How does the Corporate Tax Haven Index relate to the Financial Secrecy Index?

The Financial Secrecy Index (FSI) focuses on the tools that wealthy individuals use to hide their income, wealth or launder their illegal proceeds. The Corporate Tax Haven Index, by contrast, focuses on how multinational enterprises escape tax, and secrecy is only one among several elements (a few of our secrecy indicators are shared between both indexes.

The Financial Secrecy Index and the Corporate Tax Haven Index measure two of the most important aspects of the offshore world: financial secrecy, and corporate profit-shifting (tax avoidance). The two indexes complement each other. Some countries such as Ireland or the Netherlands are fairly transparent and look relatively good in the Financial Secrecy Index -- yet they are among the worst perpetrators in the Corporate Tax Haven Index.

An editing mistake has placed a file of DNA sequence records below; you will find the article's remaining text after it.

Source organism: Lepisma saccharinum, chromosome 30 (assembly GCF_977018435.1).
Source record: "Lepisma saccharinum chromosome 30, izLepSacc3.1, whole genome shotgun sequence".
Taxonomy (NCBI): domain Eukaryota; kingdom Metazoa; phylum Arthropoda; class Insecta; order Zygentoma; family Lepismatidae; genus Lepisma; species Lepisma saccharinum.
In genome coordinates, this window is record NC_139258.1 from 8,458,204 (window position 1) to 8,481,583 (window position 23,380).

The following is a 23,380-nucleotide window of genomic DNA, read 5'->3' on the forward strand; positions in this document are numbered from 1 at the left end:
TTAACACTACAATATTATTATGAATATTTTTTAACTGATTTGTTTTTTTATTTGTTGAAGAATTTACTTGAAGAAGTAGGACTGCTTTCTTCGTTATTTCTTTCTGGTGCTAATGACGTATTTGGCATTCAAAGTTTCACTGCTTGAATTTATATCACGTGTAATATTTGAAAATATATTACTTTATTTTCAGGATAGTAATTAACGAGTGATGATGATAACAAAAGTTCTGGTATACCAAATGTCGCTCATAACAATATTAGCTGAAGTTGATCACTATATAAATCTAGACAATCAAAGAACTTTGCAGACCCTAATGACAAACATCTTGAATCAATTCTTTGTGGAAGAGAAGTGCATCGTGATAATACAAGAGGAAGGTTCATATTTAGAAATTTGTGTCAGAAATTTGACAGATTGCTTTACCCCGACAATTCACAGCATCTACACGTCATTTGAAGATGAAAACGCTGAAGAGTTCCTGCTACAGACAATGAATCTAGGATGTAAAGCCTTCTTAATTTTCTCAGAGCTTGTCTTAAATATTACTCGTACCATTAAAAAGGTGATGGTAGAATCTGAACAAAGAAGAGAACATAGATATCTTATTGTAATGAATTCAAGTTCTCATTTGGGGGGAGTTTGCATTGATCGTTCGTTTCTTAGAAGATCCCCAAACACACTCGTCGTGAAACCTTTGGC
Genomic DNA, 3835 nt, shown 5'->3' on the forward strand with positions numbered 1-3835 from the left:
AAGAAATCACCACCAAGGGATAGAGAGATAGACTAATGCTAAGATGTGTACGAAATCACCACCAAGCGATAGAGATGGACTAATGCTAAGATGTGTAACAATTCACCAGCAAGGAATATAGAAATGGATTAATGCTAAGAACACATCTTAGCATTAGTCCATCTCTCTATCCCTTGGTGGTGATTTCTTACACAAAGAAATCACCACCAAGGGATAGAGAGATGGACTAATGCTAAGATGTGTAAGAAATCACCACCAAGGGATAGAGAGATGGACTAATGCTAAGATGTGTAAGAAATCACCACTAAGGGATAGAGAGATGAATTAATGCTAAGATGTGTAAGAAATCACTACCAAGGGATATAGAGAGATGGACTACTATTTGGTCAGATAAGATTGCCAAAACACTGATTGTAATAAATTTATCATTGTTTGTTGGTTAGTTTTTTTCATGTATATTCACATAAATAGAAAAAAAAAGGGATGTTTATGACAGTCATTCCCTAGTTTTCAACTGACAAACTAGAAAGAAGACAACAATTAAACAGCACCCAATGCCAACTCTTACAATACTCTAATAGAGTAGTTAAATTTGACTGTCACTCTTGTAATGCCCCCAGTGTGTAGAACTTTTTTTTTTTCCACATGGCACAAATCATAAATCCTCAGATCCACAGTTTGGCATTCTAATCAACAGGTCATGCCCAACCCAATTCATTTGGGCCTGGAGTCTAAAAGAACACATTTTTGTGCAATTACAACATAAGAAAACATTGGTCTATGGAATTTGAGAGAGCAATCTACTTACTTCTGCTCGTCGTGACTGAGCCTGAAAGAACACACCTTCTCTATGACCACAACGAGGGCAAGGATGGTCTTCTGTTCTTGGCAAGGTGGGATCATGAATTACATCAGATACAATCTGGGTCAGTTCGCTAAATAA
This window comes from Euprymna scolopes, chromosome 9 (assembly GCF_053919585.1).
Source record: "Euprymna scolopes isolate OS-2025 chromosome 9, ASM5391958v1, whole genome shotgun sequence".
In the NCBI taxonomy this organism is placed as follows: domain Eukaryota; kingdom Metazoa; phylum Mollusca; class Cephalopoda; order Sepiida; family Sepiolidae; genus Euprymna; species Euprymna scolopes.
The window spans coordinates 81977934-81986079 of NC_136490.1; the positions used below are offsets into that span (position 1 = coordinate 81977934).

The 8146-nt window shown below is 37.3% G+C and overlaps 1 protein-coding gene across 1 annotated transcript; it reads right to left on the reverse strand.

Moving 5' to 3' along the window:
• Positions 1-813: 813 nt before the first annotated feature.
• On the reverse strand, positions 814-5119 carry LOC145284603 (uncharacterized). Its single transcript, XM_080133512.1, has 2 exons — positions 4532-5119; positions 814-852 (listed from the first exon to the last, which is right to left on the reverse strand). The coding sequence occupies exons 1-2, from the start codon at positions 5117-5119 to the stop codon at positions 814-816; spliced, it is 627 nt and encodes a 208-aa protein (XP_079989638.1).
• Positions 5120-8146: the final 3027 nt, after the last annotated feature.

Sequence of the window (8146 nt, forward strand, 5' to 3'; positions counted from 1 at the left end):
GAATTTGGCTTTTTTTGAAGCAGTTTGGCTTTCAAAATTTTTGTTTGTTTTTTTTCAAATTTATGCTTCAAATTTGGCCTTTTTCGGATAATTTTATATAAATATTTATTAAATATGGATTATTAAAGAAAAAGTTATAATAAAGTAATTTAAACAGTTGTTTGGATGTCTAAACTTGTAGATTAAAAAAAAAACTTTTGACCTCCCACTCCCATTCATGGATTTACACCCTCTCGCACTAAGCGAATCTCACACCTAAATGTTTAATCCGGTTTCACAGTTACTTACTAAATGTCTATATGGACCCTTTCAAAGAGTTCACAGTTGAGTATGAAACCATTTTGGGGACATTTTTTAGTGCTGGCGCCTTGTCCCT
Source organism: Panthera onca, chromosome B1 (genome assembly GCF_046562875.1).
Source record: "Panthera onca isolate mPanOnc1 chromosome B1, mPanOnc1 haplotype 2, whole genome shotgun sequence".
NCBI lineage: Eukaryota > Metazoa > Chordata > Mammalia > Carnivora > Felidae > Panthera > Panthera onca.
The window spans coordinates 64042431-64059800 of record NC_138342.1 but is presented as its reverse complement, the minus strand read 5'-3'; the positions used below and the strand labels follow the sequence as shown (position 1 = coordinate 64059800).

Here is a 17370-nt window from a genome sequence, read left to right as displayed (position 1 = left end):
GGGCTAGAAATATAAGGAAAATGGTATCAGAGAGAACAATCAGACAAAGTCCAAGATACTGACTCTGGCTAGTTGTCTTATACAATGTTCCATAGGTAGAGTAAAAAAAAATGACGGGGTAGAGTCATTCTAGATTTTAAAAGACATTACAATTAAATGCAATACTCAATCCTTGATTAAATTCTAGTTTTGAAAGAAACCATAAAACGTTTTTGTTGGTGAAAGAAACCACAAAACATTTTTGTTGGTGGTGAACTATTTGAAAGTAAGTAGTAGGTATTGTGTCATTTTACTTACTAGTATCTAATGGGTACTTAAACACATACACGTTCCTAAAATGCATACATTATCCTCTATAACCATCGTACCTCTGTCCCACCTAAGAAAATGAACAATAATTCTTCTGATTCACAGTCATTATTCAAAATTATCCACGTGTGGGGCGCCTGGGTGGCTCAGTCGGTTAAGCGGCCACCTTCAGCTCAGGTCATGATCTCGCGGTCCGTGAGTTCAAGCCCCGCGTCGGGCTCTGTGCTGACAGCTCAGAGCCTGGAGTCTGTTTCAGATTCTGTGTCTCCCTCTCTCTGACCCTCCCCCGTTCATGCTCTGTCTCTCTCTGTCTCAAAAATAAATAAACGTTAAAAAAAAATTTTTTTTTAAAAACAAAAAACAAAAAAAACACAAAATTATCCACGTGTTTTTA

The methods for both indexes are also similar. They each combine an 'aggressiveness' score (for the Financial Secrecy Index, it's a secrecy score, showing how strong the secrecy rules are, while for the Corporate Tax Haven Index, it's a haven score) with a scale weighting, to show how important the jurisdiction is in the tax haven game. These scores are then used to produce an index. An analogy with gun control helps illustrate this. The secrecy or haven scores would be equivalent to how lax a jurisdiction's gun laws are, while the scale weighting would be equivalent to how many guns are sold.